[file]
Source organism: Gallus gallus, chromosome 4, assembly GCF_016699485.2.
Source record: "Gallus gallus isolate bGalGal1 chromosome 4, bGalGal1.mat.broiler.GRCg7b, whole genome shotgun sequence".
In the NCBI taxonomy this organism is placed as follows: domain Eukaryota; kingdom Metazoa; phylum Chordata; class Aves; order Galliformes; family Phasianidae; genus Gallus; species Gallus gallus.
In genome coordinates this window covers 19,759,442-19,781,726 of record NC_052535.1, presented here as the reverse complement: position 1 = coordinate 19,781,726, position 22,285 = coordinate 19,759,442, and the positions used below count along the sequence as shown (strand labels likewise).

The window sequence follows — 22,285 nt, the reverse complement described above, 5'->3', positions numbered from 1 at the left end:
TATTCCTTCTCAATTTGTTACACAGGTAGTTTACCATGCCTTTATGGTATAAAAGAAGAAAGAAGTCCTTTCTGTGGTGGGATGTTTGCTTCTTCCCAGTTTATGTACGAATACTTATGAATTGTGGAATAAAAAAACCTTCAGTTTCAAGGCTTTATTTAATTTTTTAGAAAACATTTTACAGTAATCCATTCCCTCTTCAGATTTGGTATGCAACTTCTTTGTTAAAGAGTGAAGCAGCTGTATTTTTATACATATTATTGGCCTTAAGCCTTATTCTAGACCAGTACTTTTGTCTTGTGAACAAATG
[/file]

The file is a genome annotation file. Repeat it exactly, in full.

Source organism: Gallus gallus, chromosome 4, assembly GCF_016699485.2.
Source record: "Gallus gallus isolate bGalGal1 chromosome 4, bGalGal1.mat.broiler.GRCg7b, whole genome shotgun sequence".
In the NCBI taxonomy this organism is placed as follows: domain Eukaryota; kingdom Metazoa; phylum Chordata; class Aves; order Galliformes; family Phasianidae; genus Gallus; species Gallus gallus.
In genome coordinates this window covers 19,759,442-19,781,726 of record NC_052535.1, presented here as the reverse complement: position 1 = coordinate 19,781,726, position 22,285 = coordinate 19,759,442, and the positions used below count along the sequence as shown (strand labels likewise).

The window sequence follows — 22,285 nt, the reverse complement described above, 5'->3', positions numbered from 1 at the left end:
TATTCCTTCTCAATTTGTTACACAGGTAGTTTACCATGCCTTTATGGTATAAAAGAAGAAAGAAGTCCTTTCTGTGGTGGGATGTTTGCTTCTTCCCAGTTTATGTACGAATACTTATGAATTGTGGAATAAAAAAACCTTCAGTTTCAAGGCTTTATTTAATTTTTTAGAAAACATTTTACAGTAATCCATTCCCTCTTCAGATTTGGTATGCAACTTCTTTGTTAAAGAGTGAAGCAGCTGTATTTTTATACATATTATTGGCCTTAAGCCTTATTCTAGACCAGTACTTTTGTCTTGTGAACAAATG